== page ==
WiFi security with hostapd
Last week's post when over setting up a wireless access point using hostapd, however it didn't cover security. This post is going to go over adding encryption and authentication to an access point using WPA2.
WPA2 and Pre-shared Keys
WPA2 is one of the most widely used WiFi security protocols. A variety of different authentication methods can be used, however one of the simplist is a pre-shared key.
Below is some example
hostapd configuration which can be used to set up an
access point using
# AP details interface=wlan0 driver=nl80211 ssid="Pi AP" channel=1 macaddr_acl=0 # WPA2 setup auth_algs=1 ignore_broadcast_ssid=0 wpa=2 wpa_key_mgmt=WPA-PSK wpa_passphrase=change_me wpa_pairwise=CCMP rsn_pairwise=CCMP ieee80211n=1
Note: remember to change the pass phrase and restart the
before trying to connect.
Per device configuration
The configuration above uses the same key for every host that connects to the access point. The configuration can be tweaked slightly to look like the following:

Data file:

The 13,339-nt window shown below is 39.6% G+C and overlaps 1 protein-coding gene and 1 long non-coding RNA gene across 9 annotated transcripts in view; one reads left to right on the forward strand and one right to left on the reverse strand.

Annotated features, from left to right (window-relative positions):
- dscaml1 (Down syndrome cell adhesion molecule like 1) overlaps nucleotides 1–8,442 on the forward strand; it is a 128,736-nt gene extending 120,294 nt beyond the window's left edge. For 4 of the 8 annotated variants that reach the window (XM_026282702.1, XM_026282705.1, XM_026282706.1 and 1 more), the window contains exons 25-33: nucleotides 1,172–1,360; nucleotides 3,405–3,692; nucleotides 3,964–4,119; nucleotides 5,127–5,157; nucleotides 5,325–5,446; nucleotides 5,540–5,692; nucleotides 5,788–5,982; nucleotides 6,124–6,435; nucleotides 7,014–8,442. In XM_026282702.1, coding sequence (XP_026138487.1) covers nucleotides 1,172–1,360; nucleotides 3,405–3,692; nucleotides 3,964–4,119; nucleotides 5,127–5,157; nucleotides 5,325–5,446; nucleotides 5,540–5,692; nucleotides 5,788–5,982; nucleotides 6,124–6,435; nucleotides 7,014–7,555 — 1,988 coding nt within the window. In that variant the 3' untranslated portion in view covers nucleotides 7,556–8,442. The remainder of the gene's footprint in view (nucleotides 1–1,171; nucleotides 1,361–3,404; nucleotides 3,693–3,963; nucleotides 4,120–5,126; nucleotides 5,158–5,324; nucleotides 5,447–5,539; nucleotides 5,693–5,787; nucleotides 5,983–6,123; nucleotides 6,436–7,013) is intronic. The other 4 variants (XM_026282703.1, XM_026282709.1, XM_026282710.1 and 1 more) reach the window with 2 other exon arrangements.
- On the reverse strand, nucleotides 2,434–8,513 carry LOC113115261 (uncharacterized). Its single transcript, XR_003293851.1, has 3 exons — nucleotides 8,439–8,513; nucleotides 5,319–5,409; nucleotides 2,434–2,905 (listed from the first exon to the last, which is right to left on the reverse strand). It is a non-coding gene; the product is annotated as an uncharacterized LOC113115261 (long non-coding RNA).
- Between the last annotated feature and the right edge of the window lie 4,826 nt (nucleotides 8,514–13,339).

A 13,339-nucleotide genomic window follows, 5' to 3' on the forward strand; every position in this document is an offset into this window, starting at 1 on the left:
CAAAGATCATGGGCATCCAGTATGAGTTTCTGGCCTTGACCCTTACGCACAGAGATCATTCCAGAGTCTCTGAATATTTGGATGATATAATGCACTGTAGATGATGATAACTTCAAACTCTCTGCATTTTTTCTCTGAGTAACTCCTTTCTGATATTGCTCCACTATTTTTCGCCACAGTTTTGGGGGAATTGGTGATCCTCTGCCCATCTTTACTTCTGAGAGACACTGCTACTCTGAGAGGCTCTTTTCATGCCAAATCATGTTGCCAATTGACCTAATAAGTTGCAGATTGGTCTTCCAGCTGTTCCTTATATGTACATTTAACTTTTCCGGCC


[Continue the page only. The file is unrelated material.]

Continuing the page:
# AP details interface=wlan0 driver=nl80211 ssid="Pi AP" channel=1 macaddr_acl=0 # WPA2 setup auth_algs=1 ignore_broadcast_ssid=0 wpa=2 wpa_key_mgmt=WPA-PSK wpa_psk_file=/etc/hostapd/psk wpa_pairwise=CCMP rsn_pairwise=CCMP ieee80211n=1
In addition to the config above, a pre-shared key file called
/etc/hostapd/psk also needs to be created. This file contains PSK/MAC address
pairs. Initially a wild card mac address can be used, this will apply to all
devices which connect to the access point:
Once the wild card mac address is working correctly, the key file can be updated to use different keys for specific mac addresses:
11:11:de:ad:be:ef first_psk 22:22:de:ad:be:ef another_psk
This makes it easy to change device specific pre-shared keys without having to update every device simultaneously. It is however fairly easy to spoof a MAC address, therefore it is important the pre-shared keys are not compromised.